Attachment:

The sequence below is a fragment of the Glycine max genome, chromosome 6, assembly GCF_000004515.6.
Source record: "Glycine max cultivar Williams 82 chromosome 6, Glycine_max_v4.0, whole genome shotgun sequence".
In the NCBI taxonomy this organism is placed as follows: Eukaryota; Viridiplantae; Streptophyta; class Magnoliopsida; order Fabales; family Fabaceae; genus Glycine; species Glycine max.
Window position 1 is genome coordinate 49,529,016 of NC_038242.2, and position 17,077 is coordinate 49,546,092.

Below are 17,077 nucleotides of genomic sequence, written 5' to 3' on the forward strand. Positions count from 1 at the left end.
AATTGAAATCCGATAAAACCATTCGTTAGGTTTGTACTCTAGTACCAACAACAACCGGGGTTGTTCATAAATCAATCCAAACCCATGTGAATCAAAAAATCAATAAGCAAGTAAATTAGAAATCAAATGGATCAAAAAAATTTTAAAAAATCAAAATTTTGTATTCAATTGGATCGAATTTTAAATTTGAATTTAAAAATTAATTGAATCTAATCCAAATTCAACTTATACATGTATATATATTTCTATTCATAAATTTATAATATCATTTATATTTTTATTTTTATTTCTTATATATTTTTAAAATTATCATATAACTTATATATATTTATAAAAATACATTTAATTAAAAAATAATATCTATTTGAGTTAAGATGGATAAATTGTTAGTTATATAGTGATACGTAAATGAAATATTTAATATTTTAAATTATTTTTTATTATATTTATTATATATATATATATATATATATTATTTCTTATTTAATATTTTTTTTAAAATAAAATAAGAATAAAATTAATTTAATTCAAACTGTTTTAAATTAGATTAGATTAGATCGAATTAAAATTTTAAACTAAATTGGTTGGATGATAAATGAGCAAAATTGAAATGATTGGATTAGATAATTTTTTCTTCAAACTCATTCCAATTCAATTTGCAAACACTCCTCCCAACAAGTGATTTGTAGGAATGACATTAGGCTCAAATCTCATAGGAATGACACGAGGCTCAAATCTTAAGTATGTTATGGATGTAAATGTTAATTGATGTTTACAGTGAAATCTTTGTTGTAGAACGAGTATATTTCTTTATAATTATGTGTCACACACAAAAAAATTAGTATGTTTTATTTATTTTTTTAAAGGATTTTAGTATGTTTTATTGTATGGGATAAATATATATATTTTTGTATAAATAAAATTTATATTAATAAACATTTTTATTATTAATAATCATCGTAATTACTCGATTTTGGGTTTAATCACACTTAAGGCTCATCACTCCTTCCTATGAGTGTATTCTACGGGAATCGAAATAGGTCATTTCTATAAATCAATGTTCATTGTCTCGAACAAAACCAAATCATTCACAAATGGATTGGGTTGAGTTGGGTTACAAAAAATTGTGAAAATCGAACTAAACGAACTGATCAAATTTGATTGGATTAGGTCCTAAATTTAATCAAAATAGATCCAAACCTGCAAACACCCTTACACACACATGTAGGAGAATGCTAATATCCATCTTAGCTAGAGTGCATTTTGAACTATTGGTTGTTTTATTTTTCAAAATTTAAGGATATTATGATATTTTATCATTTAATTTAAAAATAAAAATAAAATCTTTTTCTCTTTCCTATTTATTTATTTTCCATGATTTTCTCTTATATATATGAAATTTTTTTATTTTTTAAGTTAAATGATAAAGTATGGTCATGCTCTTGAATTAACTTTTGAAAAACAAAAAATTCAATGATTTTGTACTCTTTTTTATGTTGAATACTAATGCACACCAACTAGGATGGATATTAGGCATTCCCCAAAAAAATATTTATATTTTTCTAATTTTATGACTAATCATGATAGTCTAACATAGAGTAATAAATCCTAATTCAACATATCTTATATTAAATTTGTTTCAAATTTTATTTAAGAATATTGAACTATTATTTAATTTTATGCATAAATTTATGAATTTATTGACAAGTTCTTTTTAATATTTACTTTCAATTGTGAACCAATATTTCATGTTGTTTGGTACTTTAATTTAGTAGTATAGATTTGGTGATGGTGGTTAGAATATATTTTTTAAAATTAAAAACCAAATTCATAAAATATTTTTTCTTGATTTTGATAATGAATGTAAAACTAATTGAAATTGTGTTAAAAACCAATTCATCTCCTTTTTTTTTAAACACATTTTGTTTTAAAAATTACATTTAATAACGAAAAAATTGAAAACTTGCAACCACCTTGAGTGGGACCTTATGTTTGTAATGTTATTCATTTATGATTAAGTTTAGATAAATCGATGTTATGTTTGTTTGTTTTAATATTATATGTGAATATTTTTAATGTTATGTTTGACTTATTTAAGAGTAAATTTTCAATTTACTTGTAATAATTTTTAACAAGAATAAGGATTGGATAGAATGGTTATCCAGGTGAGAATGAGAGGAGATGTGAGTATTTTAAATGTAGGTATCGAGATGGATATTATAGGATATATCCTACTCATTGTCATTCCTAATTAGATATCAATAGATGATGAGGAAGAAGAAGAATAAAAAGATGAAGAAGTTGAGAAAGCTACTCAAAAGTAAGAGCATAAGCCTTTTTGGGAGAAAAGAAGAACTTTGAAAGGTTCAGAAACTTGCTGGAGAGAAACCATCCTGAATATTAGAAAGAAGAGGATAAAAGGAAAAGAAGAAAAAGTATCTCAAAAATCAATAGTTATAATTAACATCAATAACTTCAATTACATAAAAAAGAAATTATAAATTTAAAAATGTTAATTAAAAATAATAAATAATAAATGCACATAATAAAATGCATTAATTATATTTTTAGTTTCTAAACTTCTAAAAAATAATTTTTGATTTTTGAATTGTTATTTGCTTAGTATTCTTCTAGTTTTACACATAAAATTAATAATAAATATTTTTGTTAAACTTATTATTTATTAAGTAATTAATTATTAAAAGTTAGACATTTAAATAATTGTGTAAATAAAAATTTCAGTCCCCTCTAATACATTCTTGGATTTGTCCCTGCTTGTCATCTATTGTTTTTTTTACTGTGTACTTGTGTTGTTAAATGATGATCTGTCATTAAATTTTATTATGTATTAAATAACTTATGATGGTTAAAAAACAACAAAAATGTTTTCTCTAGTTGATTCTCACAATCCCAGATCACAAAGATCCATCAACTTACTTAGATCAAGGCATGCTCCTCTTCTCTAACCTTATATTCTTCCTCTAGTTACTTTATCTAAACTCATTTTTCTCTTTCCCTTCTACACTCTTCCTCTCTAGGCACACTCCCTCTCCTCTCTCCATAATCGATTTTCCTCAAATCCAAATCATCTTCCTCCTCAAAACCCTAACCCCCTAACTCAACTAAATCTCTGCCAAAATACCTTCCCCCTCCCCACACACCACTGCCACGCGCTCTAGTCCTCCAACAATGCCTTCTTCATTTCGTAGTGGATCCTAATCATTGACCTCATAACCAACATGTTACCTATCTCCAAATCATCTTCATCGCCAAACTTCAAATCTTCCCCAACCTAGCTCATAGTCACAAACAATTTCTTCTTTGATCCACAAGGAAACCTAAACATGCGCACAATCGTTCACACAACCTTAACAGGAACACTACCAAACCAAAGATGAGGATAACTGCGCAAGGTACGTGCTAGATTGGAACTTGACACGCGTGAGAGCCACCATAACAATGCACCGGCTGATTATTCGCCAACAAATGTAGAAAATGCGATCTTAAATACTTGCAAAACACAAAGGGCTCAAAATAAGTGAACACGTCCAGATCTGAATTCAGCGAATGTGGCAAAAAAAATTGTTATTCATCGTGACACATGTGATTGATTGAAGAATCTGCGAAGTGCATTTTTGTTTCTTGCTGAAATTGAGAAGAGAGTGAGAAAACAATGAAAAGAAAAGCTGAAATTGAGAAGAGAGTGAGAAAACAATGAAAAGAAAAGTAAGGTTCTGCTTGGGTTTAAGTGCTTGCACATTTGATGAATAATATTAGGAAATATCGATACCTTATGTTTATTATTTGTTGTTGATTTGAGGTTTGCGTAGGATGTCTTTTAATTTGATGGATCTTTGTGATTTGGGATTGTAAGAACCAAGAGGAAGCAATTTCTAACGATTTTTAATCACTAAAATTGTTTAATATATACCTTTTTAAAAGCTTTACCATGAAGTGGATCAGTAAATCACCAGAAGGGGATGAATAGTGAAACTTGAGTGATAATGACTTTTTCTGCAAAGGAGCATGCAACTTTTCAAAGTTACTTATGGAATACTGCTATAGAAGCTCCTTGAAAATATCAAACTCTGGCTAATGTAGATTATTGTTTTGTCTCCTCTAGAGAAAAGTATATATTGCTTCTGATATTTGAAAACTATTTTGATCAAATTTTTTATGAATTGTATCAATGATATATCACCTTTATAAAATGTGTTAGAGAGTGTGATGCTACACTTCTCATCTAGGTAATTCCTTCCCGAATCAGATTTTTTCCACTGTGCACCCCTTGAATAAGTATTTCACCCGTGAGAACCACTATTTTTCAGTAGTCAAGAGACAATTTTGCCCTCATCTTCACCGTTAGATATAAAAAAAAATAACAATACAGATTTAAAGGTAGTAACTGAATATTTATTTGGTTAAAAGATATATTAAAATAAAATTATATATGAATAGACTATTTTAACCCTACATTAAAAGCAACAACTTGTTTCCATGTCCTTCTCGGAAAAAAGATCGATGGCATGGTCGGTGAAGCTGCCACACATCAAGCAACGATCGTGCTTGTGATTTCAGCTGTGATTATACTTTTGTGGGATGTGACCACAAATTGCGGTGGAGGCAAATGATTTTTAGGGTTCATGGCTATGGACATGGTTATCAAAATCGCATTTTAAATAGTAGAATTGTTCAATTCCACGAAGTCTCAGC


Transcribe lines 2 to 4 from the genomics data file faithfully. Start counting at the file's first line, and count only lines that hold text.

Source record: "Glycine max cultivar Williams 82 chromosome 6, Glycine_max_v4.0, whole genome shotgun sequence".
In the NCBI taxonomy this organism is placed as follows: Eukaryota; Viridiplantae; Streptophyta; class Magnoliopsida; order Fabales; family Fabaceae; genus Glycine; species Glycine max.
Window position 1 is genome coordinate 49,529,016 of NC_038242.2, and position 17,077 is coordinate 49,546,092.